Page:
On August 13, 2020, the US Department of Justice announced that financial cyber-campaigns of three terrorist organizations were dismantled, in a coordinated effort between the DOJ, the Internal Revenue Service, the Department of Homeland Security and the Federal Bureau of Investigation, resulting in three forfeiture complaints and a money laundering conspiracy charge unsealed in the US District Court for the District of Columbia. US authorities seized millions of dollars and over 300 cryptocurrency accounts, resulting in one of the largest seizures ever, of cryptocurrency accounts from terrorist organizations. Authorities also seized four websites and four Facebook pages related to terror finance campaigns.
The DOJ reports that all three terror groups – the Hamas-related al-Qassam Brigades, al-Qaeda, and Islamic State of Iraq and the Levan (ISIS) – used sophisticated cyber-tools and social media sites to advertise their cryptocurrency fundraising campaigns. The money laundering conspiracy charge was against two Turkish individuals who are accused of laundering funds for the al-Qassam Brigades’ campaign while operating an unlicensed money service business.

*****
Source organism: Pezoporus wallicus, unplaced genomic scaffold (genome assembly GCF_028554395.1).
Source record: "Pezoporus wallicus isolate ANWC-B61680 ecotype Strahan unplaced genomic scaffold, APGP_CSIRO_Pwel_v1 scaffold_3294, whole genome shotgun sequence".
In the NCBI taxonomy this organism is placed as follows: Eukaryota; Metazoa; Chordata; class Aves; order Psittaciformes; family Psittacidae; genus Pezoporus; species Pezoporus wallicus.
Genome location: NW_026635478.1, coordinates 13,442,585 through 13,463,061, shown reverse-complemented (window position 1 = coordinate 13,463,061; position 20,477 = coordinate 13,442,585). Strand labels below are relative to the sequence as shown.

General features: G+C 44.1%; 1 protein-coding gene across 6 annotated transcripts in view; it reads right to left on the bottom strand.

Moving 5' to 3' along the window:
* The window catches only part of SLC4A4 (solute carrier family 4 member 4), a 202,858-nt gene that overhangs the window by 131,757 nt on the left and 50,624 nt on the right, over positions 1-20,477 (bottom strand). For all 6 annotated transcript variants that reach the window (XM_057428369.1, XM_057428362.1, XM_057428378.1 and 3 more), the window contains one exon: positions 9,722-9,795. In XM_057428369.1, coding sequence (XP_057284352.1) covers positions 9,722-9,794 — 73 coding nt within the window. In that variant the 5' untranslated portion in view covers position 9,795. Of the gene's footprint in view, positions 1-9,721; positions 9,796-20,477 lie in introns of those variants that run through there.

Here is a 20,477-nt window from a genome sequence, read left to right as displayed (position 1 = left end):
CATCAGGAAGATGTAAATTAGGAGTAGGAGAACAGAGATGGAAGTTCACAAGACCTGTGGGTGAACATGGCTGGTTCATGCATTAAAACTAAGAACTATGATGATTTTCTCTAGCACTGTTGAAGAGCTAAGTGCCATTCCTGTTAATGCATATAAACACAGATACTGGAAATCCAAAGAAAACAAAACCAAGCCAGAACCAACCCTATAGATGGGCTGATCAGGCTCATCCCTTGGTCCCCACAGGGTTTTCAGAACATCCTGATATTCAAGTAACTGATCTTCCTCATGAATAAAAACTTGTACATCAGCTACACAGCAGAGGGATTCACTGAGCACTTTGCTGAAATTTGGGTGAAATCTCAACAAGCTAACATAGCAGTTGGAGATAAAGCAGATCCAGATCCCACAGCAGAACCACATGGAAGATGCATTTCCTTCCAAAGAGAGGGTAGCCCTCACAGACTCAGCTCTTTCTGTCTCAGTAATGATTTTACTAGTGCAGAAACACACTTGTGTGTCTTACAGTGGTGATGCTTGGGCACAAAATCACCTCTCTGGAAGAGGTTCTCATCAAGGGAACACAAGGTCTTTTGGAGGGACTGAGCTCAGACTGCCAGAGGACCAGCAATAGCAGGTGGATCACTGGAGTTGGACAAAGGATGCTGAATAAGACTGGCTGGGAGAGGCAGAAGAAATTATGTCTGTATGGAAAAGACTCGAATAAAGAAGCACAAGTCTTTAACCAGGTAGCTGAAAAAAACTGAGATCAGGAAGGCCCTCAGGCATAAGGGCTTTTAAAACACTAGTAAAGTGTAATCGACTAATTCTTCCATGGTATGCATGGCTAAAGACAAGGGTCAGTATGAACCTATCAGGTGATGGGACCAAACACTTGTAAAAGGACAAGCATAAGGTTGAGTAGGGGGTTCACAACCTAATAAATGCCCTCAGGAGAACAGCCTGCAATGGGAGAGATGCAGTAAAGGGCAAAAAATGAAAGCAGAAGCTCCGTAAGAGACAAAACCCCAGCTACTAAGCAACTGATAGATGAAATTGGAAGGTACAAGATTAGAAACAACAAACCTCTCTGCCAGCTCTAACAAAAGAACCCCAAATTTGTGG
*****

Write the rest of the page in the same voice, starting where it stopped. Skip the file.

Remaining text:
According to the complaint, the al-Qassam Brigades campaign began in 2019 with social media requests for bitcoin donations, with the group boasting that bitcoin was untraceable, and offering video instruction on how to make donations anonymously. Al-Qaeda and affiliated terror groups based mostly in Syria, operated a similar bitcoin money laundering network in 2019 that, according to the complaint, utilized social media platforms to solicit cryptocurrency donations, while in many instances posing as charities. Finally, an ISIS facilitator, Murat Cakar, created a website in 2020, that claimed to sell FDA approved N95 surgical respirator masks to customers around the world – masks that were fakes and not FDA approved. The DOJ reports that Cakar’s website and four Facebook pages that were used to facilitate the scheme were seized, not only to protect the public from fake protective gear, but also to prevent the flow of funds to ISIS.